Parkinsonism, dementia and glucocerebrosidase mutations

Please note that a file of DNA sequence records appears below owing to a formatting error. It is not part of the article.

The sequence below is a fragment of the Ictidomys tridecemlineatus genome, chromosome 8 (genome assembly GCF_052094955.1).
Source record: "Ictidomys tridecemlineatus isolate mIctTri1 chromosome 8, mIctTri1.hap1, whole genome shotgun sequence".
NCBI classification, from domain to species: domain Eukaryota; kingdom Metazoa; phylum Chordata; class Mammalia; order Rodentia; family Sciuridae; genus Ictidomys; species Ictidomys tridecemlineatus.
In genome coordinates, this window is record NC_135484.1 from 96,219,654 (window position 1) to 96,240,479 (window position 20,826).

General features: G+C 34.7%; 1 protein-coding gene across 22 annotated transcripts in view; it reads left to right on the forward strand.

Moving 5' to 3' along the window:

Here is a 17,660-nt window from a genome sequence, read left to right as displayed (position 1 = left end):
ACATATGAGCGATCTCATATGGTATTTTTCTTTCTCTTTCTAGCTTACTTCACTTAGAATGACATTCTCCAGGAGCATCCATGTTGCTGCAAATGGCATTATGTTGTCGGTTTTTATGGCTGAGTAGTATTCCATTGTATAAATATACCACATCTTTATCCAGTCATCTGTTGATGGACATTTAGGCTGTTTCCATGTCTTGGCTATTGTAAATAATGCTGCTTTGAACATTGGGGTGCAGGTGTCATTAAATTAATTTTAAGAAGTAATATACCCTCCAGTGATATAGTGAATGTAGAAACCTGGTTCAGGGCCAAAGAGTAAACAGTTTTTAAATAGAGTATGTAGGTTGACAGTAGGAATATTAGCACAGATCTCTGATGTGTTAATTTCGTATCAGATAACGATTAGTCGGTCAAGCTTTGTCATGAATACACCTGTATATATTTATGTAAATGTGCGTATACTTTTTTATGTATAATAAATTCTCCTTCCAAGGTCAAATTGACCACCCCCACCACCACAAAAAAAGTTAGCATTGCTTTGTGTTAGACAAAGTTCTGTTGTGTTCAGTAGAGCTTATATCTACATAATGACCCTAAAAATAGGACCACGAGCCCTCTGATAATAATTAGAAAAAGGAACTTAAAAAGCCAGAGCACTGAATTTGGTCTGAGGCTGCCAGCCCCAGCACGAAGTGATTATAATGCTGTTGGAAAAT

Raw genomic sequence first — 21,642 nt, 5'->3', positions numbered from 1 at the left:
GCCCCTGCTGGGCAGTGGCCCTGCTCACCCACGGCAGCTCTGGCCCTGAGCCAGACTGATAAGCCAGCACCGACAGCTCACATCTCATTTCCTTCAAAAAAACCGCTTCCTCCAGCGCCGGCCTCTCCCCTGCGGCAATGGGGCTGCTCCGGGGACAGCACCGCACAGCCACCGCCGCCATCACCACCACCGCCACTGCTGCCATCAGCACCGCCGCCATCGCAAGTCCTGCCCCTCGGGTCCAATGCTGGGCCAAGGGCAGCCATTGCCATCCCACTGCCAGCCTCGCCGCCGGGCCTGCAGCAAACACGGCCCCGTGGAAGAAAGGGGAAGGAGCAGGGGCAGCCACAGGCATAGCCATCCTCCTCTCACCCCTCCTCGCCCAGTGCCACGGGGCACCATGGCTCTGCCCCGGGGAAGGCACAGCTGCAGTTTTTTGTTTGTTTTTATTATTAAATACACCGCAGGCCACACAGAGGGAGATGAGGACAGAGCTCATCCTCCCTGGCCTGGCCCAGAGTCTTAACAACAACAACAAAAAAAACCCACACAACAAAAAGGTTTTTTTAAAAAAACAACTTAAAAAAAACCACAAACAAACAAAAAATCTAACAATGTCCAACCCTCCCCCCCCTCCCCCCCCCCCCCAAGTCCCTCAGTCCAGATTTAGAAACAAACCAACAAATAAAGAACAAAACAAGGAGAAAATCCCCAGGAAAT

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A number of genes are now known to cause Parkinson’s disease (PD) and include Parkin, PTEN-induced putative kinase 1 (PINK1), DJ-1, ATP13A2, SNCA and leusine-rich repeat kinase 2 (LRRK2). The LRRK2 mutations are the most common and thought to be responsible for 5 % of familial and 3 % of all sporadic cases. However, almost two decades ago clinicians began to report Parkinsonian features in patients with Gaucher’s disease, an autosomal recessive lysosomal storage disease with a clear and uniform genetic aetiology caused by mutations in the glucocerebrosidase (GBA) gene located on the long arm of chromosome 1. As a result, a number of subsequent studies have investigated the association and potential causative role that GBA mutations may play in PD, eventually determining that GBAmutations represent a common risk factor for developing not only PD but also dementia with Lewy bodies (DLB). Intriguingly the common histopathological hallmark of both these disorders are Lewy bodies, which...